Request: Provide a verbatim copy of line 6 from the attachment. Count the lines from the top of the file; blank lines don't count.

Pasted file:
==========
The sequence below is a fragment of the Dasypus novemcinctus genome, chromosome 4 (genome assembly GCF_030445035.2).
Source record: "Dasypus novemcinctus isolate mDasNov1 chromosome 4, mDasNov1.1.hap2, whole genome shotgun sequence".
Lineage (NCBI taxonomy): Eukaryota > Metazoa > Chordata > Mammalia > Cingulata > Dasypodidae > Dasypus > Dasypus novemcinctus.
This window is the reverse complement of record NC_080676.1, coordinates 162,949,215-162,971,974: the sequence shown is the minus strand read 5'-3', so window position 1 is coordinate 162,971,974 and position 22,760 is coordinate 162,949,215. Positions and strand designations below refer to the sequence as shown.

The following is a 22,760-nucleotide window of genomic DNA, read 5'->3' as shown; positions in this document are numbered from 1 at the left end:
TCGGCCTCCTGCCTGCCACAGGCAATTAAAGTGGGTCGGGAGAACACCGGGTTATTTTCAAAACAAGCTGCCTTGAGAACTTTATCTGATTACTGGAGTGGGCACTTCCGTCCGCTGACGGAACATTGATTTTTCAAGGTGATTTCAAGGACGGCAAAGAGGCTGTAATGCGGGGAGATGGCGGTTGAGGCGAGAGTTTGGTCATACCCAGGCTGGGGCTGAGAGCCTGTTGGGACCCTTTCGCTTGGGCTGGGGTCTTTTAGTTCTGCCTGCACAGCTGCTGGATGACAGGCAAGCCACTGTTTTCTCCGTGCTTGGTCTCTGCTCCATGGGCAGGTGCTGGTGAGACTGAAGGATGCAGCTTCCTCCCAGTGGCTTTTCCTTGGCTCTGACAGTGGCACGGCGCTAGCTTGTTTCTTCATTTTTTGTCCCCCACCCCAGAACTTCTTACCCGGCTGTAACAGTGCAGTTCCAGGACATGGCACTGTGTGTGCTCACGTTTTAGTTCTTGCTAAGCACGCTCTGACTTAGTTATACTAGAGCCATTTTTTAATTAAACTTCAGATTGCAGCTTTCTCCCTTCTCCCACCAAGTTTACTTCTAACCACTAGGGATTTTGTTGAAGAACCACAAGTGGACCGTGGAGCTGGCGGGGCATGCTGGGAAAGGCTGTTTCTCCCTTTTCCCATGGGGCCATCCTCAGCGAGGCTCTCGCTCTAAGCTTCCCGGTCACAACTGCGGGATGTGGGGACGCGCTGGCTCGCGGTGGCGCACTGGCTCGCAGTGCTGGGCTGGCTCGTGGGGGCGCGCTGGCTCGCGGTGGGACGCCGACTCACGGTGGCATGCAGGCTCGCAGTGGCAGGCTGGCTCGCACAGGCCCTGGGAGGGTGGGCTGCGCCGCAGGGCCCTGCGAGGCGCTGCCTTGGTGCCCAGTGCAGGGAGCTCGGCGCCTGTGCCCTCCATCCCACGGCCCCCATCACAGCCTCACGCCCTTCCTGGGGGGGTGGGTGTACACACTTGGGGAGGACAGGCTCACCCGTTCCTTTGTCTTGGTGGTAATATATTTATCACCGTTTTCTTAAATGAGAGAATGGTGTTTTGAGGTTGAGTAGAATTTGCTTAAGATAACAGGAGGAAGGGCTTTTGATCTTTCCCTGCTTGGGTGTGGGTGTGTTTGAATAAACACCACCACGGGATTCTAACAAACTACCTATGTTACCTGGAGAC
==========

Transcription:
TCGGCCTCCTGCCTGCCACAGGCAATTAAAGTGGGTCGGGAGAACACCGGGTTATTTTCAAAACAAGCTGCCTTGAGAACTTTATCTGATTACTGGAGTGGGCACTTCCGTCCGCTGACGGAACATTGATTTTTCAAGGTGATTTCAAGGACGGCAAAGAGGCTGTAATGCGGGGAGATGGCGGTTGAGGCGAGAGTTTGGTCATACCCAGGCTGGGGCTGAGAGCCTGTTGGGACCCTTTCGCTTGGGCTGGGGTCTTTTAGTTCTGCCTGCACAGCTGCTGGATGACAGGCAAGCCACTGTTTTCTCCGTGCTTGGTCTCTGCTCCATGGGCAGGTGCTGGTGAGACTGAAGGATGCAGCTTCCTCCCAGTGGCTTTTCCTTGGCTCTGACAGTGGCACGGCGCTAGCTTGTTTCTTCATTTTTTGTCCCCCACCCCAGAACTTCTTACCCGGCTGTAACAGTGCAGTTCCAGGACATGGCACTGTGTGTGCTCACGTTTTAGTTCTTGCTAAGCACGCTCTGACTTAGTTATACTAGAGCCATTTTTTAATTAAACTTCAGATTGCAGCTTTCTCCCTTCTCCCACCAAGTTTACTTCTAACCACTAGGGATTTTGTTGAAGAACCACAAGTGGACCGTGGAGCTGGCGGGGCATGCTGGGAAAGGCTGTTTCTCCCTTTTCCCATGGGGCCATCCTCAGCGAGGCTCTCGCTCTAAGCTTCCCGGTCACAACTGCGGGATGTGGGGACGCGCTGGCTCGCGGTGGCGCACTGGCTCGCAGTGCTGGGCTGGCTCGTGGGGGCGCGCTGGCTCGCGGTGGGACGCCGACTCACGGTGGCATGCAGGCTCGCAGTGGCAGGCTGGCTCGCACAGGCCCTGGGAGGGTGGGCTGCGCCGCAGGGCCCTGCGAGGCGCTGCCTTGGTGCCCAGTGCAGGGAGCTCGGCGCCTGTGCCCTCCATCCCACGGCCCCCATCACAGCCTCACGCCCTTCCTGGGGGGGTGGGTGTACACACTTGGGGAGGACAGGCTCACCCGTTCCTTTGTCTTGGTGGTAATATATTTATCACCGTTTTCTTAAATGAGAGAATGGTGTTTTGAGGTTGAGTAGAATTTGCTTAAGATAACAGGAGGAAGGGCTTTTGATCTTTCCCTGCTTGGGTGTGGGTGTGTTTGAATAAACACCACCACGGGATTCTAACAAACTACCTATGTTACCTGGAGAC